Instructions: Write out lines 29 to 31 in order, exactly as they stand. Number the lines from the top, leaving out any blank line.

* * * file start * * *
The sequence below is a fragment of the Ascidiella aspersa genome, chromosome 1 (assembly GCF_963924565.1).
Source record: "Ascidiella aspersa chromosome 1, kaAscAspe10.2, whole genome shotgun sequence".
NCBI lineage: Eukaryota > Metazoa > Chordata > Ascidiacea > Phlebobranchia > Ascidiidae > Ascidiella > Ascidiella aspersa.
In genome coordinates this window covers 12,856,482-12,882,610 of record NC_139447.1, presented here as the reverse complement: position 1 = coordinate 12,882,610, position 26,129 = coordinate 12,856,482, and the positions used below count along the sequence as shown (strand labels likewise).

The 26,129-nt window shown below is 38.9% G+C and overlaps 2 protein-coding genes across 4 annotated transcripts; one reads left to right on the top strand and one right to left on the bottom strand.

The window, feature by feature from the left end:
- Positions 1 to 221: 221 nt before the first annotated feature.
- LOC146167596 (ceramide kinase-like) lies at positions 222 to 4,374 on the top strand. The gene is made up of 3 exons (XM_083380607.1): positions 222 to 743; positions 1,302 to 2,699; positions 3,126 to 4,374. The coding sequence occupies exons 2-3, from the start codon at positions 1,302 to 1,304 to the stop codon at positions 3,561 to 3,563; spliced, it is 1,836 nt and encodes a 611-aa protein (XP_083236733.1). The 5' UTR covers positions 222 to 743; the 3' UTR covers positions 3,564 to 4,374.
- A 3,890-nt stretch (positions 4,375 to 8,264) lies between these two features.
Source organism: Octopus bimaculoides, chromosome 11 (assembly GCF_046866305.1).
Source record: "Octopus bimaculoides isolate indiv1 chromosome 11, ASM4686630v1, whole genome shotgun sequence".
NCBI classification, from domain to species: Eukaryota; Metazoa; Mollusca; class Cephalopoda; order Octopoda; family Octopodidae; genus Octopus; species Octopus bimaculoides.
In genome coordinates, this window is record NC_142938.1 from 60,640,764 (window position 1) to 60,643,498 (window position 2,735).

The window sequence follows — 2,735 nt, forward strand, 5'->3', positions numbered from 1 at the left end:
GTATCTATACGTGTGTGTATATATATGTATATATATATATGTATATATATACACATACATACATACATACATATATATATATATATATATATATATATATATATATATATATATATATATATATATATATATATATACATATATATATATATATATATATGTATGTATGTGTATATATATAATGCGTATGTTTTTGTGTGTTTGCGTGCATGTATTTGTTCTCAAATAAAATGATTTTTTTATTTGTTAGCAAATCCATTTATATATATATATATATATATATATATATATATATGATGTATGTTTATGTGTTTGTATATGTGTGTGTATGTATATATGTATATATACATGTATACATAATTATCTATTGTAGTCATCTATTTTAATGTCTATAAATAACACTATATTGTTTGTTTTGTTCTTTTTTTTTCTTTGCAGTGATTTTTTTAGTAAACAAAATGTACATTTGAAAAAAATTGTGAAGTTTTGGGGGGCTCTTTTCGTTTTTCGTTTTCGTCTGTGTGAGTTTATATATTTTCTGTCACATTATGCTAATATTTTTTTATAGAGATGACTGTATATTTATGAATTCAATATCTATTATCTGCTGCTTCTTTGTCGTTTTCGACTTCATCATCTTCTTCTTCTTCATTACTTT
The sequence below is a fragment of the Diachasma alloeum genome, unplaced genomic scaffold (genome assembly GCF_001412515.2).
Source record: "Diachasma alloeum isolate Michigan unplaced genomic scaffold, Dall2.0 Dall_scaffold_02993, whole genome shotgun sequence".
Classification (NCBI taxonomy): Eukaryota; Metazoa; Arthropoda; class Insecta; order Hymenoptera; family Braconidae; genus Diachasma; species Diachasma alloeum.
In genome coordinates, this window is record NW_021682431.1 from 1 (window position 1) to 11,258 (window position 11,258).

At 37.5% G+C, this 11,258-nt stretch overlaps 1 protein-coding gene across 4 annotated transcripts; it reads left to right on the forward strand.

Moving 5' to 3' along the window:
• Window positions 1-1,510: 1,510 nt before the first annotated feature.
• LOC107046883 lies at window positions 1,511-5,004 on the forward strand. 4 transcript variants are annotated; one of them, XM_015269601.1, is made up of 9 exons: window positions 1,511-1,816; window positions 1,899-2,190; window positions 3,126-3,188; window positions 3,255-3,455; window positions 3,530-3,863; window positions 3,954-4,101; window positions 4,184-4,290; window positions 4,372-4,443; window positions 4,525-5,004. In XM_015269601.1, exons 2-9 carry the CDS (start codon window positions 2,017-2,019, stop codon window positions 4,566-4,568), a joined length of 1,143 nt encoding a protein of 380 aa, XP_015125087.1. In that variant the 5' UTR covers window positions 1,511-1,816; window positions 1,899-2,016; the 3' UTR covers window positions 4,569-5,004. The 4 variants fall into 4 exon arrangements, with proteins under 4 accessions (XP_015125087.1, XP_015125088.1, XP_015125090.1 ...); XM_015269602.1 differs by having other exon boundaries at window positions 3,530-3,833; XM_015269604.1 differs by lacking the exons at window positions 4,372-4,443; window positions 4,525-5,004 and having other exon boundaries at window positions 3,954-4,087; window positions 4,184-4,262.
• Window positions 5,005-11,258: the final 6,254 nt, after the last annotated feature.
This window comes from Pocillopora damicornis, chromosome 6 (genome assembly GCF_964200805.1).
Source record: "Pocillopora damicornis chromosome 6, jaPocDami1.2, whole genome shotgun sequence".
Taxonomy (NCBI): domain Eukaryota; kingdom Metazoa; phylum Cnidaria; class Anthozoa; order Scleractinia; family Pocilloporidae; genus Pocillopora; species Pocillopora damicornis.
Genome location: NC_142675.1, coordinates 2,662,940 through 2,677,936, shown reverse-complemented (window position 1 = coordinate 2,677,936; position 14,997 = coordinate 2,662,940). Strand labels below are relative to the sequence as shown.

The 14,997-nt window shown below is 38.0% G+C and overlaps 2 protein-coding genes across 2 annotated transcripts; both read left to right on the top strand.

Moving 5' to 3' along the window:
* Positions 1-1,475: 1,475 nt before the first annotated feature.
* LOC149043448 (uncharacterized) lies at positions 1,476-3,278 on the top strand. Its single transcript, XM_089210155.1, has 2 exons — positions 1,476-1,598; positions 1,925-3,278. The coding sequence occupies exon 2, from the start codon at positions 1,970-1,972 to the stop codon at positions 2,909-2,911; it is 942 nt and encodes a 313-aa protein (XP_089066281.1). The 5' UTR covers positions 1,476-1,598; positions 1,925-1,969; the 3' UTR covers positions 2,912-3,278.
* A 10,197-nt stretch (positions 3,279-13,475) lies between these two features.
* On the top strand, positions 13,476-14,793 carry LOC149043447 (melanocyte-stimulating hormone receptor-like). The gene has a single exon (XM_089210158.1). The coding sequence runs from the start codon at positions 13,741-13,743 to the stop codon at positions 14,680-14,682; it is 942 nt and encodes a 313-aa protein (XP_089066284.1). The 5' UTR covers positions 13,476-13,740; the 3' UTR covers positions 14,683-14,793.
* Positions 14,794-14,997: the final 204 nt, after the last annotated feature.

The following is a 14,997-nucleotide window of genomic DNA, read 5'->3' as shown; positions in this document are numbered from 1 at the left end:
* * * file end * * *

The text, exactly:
The 14,997-nt window shown below is 38.0% G+C and overlaps 2 protein-coding genes across 2 annotated transcripts; both read left to right on the top strand.

Moving 5' to 3' along the window:
* Positions 1-1,475: 1,475 nt before the first annotated feature.